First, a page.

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'He changed the face of racing' - pioneer Tony Fairbairn dies at 87

Tony Fairbairn: "a real fun guy"
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Tony Fairbairn, a pioneer in the promotion of racing and the founder of the Racegoers Club, has died at the age of 87.

He also set up a groundbreaking telephone commentary service and co-wrote the book 'To Horse! To Horse!' with Terry Wogan, whose Radio 2 breakfast show racing previews - and 'Wogan's winner' tip - he supplied.

Having worked as a journalist and then a public relations officer, Fairbairn became director of the Racing Information Bureau, a body that acted to promote the sport.

Terry Wogan: Fairbairn supplied his racing preview

Laurie Brannan worked with Fairbairn for 22 years and recalled: "He joined from [food manufacturer] Unigate and people nicknamed him the milkman. He pioneered many things and in many ways he changed the face of racing, particularly with the introduction of the Racegoers Club."

Explaining how the link-up with Wogan came about, he said: "In those days BBC radio paid a rights fee for broadcasting from racecourses. Tony did a deal so we would waive the fee in exchange for a two-minute racing bulletin on the Terry Wogan programme. It was a massive success and their book was a big seller."  

In the 1980s, Fairbairn set up the Racecall phone service, which enabled punters to dial in for commentaries and results in the days long before dedicated television channels provided live coverage.

Cornelius Lysaght: "Tony had a lot of presence about him and he knew everyone"

It gave early opportunities in broadcasting to Simon Holt, Mike Cattermole, Robert Cooper, JA McGrath and former BBC racing correspondent Cornelius Lysaght, who said: "He needed a band of presenters so he employed a whole lot of people who went on to bigger things.

"Tony was a real fun guy but for all his outward bonhomie he had a steely business brain. He was really committed to promoting racing and he wanted to promote it however he could, including things like Wogan's Winner and the tips on the Radio 4 Today programme.

"He had a lot of presence about him and he knew everyone. And Louise Gold, who became his second wife, was his absolutely crucial lieutenant. She was absolutely fantastic at getting him organised."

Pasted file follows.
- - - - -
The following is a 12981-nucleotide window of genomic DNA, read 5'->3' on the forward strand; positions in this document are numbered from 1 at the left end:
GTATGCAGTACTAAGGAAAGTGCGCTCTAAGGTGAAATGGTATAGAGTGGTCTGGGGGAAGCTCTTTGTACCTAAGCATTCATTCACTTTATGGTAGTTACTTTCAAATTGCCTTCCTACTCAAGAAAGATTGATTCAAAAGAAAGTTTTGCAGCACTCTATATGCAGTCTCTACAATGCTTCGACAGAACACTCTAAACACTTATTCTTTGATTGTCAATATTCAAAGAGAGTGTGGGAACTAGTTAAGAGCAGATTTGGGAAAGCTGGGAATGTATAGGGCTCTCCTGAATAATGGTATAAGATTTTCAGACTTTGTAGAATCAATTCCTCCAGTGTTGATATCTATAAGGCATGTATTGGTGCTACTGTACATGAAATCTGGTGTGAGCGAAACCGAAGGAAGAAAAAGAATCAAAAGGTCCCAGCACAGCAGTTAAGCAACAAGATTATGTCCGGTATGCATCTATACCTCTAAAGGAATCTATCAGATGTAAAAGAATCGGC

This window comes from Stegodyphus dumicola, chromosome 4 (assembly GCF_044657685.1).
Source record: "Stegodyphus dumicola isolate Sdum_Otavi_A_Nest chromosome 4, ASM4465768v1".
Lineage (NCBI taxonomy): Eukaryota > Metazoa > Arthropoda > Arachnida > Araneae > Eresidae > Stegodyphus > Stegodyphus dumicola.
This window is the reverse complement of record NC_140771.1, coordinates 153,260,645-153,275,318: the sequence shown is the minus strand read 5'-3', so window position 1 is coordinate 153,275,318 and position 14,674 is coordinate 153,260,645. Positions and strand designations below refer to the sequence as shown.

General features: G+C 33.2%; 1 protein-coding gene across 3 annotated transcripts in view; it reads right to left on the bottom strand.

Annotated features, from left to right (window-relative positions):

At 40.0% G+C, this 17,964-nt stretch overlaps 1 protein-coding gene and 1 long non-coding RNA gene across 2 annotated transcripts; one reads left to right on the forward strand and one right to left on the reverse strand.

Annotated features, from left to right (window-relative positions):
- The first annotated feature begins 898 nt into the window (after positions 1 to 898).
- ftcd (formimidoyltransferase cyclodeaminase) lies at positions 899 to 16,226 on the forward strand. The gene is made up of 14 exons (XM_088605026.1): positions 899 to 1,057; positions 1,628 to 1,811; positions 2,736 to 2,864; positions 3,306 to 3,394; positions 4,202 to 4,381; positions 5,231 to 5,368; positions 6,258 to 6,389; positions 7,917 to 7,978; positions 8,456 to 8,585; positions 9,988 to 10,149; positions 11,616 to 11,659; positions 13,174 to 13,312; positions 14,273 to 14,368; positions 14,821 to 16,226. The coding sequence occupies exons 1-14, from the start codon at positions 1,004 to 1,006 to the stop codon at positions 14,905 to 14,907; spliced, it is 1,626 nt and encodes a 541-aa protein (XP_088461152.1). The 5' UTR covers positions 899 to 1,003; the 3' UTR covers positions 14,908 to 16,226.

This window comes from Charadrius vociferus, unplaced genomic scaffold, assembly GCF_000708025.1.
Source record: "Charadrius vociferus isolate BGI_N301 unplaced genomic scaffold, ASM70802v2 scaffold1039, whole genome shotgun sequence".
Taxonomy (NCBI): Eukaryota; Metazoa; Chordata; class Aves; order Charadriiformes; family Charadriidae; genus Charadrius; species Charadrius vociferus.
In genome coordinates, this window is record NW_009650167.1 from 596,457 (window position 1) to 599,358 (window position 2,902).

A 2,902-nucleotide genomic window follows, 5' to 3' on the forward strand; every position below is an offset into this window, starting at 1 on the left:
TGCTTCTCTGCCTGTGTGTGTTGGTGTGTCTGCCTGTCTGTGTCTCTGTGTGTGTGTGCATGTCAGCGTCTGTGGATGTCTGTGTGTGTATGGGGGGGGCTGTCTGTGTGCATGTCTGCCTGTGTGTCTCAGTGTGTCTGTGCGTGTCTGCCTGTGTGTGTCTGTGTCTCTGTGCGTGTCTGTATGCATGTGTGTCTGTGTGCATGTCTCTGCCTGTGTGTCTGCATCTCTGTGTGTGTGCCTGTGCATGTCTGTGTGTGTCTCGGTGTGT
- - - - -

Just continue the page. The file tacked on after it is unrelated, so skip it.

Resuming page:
One of Fairbairn's longest lasting legacies is the Racegoers Club, which was set up in 1968 to drive support for racing at all levels, encourage attendance and engagement via discounts on entry prices, stable visits and ownership syndicates and is still going strong.

Racecourse Association racecourse services director Caroline Davies, who chairs the club's committee, said: "As well as being at the forefront of promoting British racing, Tony was massively instrumental in the formation of the Racegoers Club, with its recognition of the importance of racegoers and group racehorse ownership. British racing owes him a huge debt."

Caroline Davies: "British racing owes Tony a huge debt"

He wrote for The Sporting Life and served on the Horserace Advisory Committee, a forerunner of the British Horseracing Board industry committee, on which he also sat. He was also part of the Sunday Racing Review Group that advised the BHB on the development and expansion of Sunday racing and added his expertise to the Independent Betting Adjudication Service (IBAS) panel.

Fairbairn's first wife Gillian predeceased him but he is survived by his second wife Louise, four sons and 12 grandchildren. A requiem mass will be held at 11am on August 17 at Christ the King, Amesbury. Family flowers only. Donations to Hope Asia or Racing Welfare c/o Will Case & Partners, 31 Salisbury Street, Amesbury, Wilts SP4 7AW.

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Tony was a real fun guy but for all his outward bonhomie he had a steely business brain
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